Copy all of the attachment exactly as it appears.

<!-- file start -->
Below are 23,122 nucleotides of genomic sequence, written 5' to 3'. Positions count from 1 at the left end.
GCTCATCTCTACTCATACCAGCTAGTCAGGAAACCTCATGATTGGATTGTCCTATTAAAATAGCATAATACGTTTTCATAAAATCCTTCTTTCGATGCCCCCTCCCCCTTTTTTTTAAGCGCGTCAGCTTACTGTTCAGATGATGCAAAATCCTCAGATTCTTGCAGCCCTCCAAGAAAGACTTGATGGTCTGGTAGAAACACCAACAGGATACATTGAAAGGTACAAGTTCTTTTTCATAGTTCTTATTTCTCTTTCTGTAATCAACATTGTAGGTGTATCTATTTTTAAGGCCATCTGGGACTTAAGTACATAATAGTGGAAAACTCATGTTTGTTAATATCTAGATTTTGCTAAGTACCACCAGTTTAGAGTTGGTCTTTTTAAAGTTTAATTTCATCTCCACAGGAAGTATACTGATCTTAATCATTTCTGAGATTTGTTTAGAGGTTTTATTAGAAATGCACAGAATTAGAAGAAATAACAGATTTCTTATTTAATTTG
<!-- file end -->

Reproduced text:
Below are 23,122 nucleotides of genomic sequence, written 5' to 3'. Positions count from 1 at the left end.
GCTCATCTCTACTCATACCAGCTAGTCAGGAAACCTCATGATTGGATTGTCCTATTAAAATAGCATAATACGTTTTCATAAAATCCTTCTTTCGATGCCCCCTCCCCCTTTTTTTTAAGCGCGTCAGCTTACTGTTCAGATGATGCAAAATCCTCAGATTCTTGCAGCCCTCCAAGAAAGACTTGATGGTCTGGTAGAAACACCAACAGGATACATTGAAAGGTACAAGTTCTTTTTCATAGTTCTTATTTCTCTTTCTGTAATCAACATTGTAGGTGTATCTATTTTTAAGGCCATCTGGGACTTAAGTACATAATAGTGGAAAACTCATGTTTGTTAATATCTAGATTTTGCTAAGTACCACCAGTTTAGAGTTGGTCTTTTTAAAGTTTAATTTCATCTCCACAGGAAGTATACTGATCTTAATCATTTCTGAGATTTGTTTAGAGGTTTTATTAGAAATGCACAGAATTAGAAGAAATAACAGATTTCTTATTTAATTTG